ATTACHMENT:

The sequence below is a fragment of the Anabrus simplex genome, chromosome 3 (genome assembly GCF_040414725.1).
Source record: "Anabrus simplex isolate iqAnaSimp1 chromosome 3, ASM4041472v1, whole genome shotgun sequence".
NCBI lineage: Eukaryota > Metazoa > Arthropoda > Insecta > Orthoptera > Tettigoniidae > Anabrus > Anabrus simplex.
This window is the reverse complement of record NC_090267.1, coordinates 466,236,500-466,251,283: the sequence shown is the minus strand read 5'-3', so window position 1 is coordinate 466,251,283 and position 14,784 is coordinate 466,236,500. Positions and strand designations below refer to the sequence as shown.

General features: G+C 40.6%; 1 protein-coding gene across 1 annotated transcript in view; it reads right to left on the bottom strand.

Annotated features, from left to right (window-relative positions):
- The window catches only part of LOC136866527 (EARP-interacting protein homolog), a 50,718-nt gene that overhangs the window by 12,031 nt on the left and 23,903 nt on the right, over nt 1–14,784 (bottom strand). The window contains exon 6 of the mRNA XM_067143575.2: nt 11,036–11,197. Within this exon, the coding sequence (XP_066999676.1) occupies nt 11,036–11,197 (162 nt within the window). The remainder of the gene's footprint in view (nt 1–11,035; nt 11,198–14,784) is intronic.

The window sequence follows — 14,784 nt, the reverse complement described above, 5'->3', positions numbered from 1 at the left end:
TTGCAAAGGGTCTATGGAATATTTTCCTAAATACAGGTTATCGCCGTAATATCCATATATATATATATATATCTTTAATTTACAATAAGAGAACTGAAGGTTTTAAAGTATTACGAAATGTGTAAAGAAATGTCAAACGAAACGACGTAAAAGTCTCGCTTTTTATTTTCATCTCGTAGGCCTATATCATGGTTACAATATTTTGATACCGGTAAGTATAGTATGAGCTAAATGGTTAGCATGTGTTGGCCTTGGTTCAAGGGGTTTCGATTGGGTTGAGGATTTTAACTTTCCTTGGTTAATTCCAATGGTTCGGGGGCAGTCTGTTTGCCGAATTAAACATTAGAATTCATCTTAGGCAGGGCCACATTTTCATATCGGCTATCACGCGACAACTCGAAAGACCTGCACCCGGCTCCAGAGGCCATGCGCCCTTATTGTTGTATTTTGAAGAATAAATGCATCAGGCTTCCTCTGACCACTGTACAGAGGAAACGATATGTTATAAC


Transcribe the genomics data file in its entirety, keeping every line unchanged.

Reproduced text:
The sequence below is a fragment of the Anabrus simplex genome, chromosome 3 (genome assembly GCF_040414725.1).
Source record: "Anabrus simplex isolate iqAnaSimp1 chromosome 3, ASM4041472v1, whole genome shotgun sequence".
NCBI lineage: Eukaryota > Metazoa > Arthropoda > Insecta > Orthoptera > Tettigoniidae > Anabrus > Anabrus simplex.
This window is the reverse complement of record NC_090267.1, coordinates 466,236,500-466,251,283: the sequence shown is the minus strand read 5'-3', so window position 1 is coordinate 466,251,283 and position 14,784 is coordinate 466,236,500. Positions and strand designations below refer to the sequence as shown.

General features: G+C 40.6%; 1 protein-coding gene across 1 annotated transcript in view; it reads right to left on the bottom strand.

Annotated features, from left to right (window-relative positions):
- The window catches only part of LOC136866527 (EARP-interacting protein homolog), a 50,718-nt gene that overhangs the window by 12,031 nt on the left and 23,903 nt on the right, over nt 1–14,784 (bottom strand). The window contains exon 6 of the mRNA XM_067143575.2: nt 11,036–11,197. Within this exon, the coding sequence (XP_066999676.1) occupies nt 11,036–11,197 (162 nt within the window). The remainder of the gene's footprint in view (nt 1–11,035; nt 11,198–14,784) is intronic.

The window sequence follows — 14,784 nt, the reverse complement described above, 5'->3', positions numbered from 1 at the left end:
TTGCAAAGGGTCTATGGAATATTTTCCTAAATACAGGTTATCGCCGTAATATCCATATATATATATATATATCTTTAATTTACAATAAGAGAACTGAAGGTTTTAAAGTATTACGAAATGTGTAAAGAAATGTCAAACGAAACGACGTAAAAGTCTCGCTTTTTATTTTCATCTCGTAGGCCTATATCATGGTTACAATATTTTGATACCGGTAAGTATAGTATGAGCTAAATGGTTAGCATGTGTTGGCCTTGGTTCAAGGGGTTTCGATTGGGTTGAGGATTTTAACTTTCCTTGGTTAATTCCAATGGTTCGGGGGCAGTCTGTTTGCCGAATTAAACATTAGAATTCATCTTAGGCAGGGCCACATTTTCATATCGGCTATCACGCGACAACTCGAAAGACCTGCACCCGGCTCCAGAGGCCATGCGCCCTTATTGTTGTATTTTGAAGAATAAATGCATCAGGCTTCCTCTGACCACTGTACAGAGGAAACGATATGTTATAAC